But what I’ve discovered in the two and a half years I’ve worked at Salesforce is that not always having the answers is kind of the point! We are all working it out together. That’s what problem-solving is: finding the answers. And so asking questions is essential. It’s not weak — it’s smart.
Sometimes I have to still remind myself of that. Just the other day, for example, I’d spent about five hours looking into something and, the more I looked, the more complicated it got. So finally, I reviewed our company’s interactive org chart and found someone with a title that I thought was relevant to what I was trying to resolve. I asked for help, and was given two steps that helped me figure out the problem in less than 45 seconds. I just had to laugh! I mean, here I am working with some of the best minds and expertise in the business — you just have to remember to reach out and ask.
It works the other way too. I love the feeling of being able to help someone with a problem they’re having. I’ll reach out to someone who is looking a bit stressed out and see if there’s something I can offer. That’s how it works at Salesforce — we are in it together. The attitude here is less “Here’s your task, get it done,” and more “Here’s a puzzle, who wants to have a go at solving it?”
Lighting the Spark
One of the other aspects of the Salesforce culture that really matters to me is the focus on contributing to the community. After all, it’s largely thanks to community programs that I’m here today, so I’ll take any opportunity I can to give back.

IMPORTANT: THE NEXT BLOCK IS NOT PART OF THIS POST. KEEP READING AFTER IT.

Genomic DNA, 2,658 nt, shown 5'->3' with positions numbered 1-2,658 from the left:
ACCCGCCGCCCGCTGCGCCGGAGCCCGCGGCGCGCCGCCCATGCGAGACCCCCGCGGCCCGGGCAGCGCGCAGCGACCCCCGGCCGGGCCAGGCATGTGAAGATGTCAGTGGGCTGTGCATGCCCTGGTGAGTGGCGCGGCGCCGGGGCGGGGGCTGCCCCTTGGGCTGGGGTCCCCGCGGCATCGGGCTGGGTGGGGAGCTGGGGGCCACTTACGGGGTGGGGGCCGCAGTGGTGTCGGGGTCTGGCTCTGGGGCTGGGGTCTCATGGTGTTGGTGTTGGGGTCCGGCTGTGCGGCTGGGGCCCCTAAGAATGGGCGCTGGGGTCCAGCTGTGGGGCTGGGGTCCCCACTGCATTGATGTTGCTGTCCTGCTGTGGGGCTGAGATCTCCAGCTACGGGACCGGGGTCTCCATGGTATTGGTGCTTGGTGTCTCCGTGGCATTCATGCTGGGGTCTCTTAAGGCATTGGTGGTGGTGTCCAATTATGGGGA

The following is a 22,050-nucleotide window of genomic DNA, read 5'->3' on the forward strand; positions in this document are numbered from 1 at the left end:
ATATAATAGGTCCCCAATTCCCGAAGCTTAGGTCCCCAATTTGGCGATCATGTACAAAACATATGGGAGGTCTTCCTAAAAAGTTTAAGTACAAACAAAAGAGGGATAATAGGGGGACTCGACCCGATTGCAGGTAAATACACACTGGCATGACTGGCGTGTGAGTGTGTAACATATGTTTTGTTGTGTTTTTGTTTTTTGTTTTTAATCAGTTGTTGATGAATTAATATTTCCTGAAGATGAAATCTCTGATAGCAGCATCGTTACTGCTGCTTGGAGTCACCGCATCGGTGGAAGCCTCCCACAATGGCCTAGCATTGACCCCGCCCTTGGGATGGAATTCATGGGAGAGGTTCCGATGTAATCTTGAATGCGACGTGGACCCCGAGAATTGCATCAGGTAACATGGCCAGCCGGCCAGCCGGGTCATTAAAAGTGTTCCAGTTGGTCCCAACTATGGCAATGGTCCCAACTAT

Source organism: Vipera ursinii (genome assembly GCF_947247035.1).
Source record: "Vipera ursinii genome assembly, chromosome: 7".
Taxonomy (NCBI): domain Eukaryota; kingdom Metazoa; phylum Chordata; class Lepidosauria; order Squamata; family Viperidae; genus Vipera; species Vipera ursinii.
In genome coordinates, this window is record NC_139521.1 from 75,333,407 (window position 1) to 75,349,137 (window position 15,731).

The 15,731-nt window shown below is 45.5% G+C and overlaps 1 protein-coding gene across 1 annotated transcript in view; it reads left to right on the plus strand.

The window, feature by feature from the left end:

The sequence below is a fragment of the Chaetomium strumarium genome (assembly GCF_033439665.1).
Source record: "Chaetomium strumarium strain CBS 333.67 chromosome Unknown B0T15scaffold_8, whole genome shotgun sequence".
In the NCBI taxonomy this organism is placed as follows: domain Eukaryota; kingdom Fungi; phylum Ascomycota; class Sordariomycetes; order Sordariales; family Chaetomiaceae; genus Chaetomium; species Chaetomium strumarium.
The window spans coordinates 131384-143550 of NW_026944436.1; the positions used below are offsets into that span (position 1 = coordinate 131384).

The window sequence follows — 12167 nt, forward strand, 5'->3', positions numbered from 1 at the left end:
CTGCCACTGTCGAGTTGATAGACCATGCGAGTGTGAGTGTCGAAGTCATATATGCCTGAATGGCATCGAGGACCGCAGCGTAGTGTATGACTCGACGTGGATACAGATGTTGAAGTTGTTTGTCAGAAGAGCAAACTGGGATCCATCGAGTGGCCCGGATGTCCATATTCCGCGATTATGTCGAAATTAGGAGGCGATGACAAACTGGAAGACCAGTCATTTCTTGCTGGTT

A big highlight for me was helping out Code Black Indy and 100 Black Men of Indianapolis last summer — both are great organizations that work to develop tech and leadership skills in young Black people, while mentoring and role modeling. When I was helping out those organizations, we went to a school that Salesforce had partnered with to help teach fourth and fifth graders some basic robotics.
At first, you could tell the kids were thinking, “Why are we stuck in class on a summer’s day?” And fair enough. I remember that feeling. You’re just looking out the window thinking of all the other stuff you could be doing.
But then we got to the part where they had to put a couple of pieces together themselves, plug in some wires, make sure the circuitry was right. And when they flipped the switch and the robot started working? Well, it just blew their minds. In that moment I saw a spark ignite and I knew we had them. Everyone was engaged, talking, collaborating, wanting to try it for themselves. Many of these kids never had their own computer or even internet access at home so showing them what was possible was amazing.
I remember that feeling of excitement, of a world opening up before my eyes. Salesforce empowers me to make that happen for other kids and that is something I’m grateful for and excited about every day.
And every day I’m still excited that this is my world now — I build the highway the developers get on to drive their code to customers.